21. Statement of Cash Flows • Based on GASB #9 – issued 2 years after FASB #95 • Several important differences • Sections (GASB has 4; FASB uses 3) • Direct method required (FASB allows either method) • Noncash transactions reported on face of statement (FASB #95 allows it to be reported in notes)

  22. GASB Operating Activities Noncapital Financing Activities Capital and Related Financing Activities Investing Activities FASB Operating Activities Financing Activities Investing Activities Sections of the SCF

  23. Cash Flows fromOperating Activities • Reflects only transactions affecting operating income (unlike FASB which includes all transactions affecting net income) • Excludes interest revenue and expense • Section is only one affected by requirement to use the direct method – reconciliation of operating income to cash flows from operating activities must still be presented

  24. Cash Flows fromNoncapital Financing Activities • Debt issued to finance operations, including related interest reported in this section • Transfers not related to capital acquisitions reported here

  25. Cash Flows fromCapital & Related Financing Activities • Issuance and repayment of debt, including interest, issued to acquire capital assets • Acquisition and sale of capital assets (reported in FASB #95 investing section)

  26. Cash Flows fromInvesting Activities • Acquisition and subsequent sale of investments in debt and equity instruments • Interest and dividends received from such investments • Making and collecting most loans (except for operating loans which are reported in Operating Activities section)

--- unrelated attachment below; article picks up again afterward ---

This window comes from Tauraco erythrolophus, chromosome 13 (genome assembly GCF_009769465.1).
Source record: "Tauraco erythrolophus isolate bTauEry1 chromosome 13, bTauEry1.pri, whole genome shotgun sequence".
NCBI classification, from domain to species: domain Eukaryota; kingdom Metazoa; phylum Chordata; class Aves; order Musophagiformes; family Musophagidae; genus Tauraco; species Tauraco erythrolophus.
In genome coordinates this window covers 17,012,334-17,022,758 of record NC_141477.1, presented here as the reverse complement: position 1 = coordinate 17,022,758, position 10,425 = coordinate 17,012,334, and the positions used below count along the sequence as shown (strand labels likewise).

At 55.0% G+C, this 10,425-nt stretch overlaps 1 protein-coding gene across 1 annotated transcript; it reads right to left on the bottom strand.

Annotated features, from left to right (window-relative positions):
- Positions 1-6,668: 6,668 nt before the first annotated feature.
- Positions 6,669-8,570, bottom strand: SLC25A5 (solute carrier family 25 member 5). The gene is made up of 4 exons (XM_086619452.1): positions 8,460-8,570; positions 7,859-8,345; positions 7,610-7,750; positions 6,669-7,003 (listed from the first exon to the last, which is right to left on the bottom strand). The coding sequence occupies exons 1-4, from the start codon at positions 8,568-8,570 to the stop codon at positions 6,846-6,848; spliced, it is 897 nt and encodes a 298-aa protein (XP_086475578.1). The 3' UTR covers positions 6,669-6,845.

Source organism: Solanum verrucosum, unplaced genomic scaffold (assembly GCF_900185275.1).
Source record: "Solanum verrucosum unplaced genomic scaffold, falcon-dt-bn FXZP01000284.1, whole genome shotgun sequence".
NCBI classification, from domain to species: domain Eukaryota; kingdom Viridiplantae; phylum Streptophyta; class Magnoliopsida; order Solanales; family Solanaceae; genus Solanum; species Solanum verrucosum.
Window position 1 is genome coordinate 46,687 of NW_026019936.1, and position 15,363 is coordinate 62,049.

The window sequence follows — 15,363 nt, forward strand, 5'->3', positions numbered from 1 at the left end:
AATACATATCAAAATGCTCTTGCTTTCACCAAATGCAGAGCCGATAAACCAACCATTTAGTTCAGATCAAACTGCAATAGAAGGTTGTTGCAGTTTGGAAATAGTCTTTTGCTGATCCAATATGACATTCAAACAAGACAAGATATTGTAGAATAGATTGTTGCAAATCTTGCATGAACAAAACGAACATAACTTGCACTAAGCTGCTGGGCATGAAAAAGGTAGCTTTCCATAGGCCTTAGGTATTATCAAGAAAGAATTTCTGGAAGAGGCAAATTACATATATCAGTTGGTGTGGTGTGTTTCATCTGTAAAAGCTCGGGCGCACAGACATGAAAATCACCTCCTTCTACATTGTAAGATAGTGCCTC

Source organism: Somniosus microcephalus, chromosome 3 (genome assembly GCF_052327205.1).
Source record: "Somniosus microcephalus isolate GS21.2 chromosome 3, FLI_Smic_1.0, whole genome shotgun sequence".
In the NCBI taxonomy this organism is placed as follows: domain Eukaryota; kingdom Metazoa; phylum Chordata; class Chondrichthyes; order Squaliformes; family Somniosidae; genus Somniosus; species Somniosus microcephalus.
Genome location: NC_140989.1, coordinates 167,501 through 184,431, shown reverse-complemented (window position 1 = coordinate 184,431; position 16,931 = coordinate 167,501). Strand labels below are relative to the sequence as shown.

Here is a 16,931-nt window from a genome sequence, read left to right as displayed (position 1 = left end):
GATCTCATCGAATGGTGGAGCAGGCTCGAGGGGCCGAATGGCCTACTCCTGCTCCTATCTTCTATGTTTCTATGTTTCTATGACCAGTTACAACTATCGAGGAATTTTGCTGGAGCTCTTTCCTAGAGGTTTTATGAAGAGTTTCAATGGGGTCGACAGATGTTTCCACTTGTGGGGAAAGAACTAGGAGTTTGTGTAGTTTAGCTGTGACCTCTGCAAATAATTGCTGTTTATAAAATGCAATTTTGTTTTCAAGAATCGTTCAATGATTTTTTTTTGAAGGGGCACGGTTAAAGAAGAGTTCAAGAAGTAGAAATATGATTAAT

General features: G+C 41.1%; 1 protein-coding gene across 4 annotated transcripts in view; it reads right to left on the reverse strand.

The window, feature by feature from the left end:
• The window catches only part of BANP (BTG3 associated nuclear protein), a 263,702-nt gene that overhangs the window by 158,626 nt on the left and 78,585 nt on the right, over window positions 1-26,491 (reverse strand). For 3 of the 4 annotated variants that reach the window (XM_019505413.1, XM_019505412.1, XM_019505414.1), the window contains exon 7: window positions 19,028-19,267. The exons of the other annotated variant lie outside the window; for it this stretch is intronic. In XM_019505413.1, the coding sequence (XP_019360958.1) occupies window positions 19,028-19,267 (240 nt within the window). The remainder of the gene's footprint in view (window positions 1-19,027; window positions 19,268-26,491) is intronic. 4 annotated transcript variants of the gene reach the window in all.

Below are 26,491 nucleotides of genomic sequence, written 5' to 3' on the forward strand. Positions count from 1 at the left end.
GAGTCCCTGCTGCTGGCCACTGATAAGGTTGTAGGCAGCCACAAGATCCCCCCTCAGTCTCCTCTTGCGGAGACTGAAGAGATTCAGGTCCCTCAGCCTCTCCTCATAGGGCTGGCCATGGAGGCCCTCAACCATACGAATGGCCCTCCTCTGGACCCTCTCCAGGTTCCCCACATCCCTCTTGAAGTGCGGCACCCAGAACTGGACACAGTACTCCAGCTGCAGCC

27. Noncash Transactions • Transactions not involving the actual flow of cash • Examples • Signing a capital lease • Capital assets (or other noncash items) donated to the Proprietary Fund • Issuing debt to acquire a capital asset • Unrealized gains and losses on investments

  28. Enterprise Funds Used to account for activities that provide goods and services primarily to the public on a charge basis If primary customers are internal to government, should reclassify as Internal Service Funds Internal Service Funds Used to account for activities that provide goods and services to other departments of the governmental unit If primary customers are external to the government, should reclassify as Enterprise Funds Enterprise Funds vs.Internal Service Funds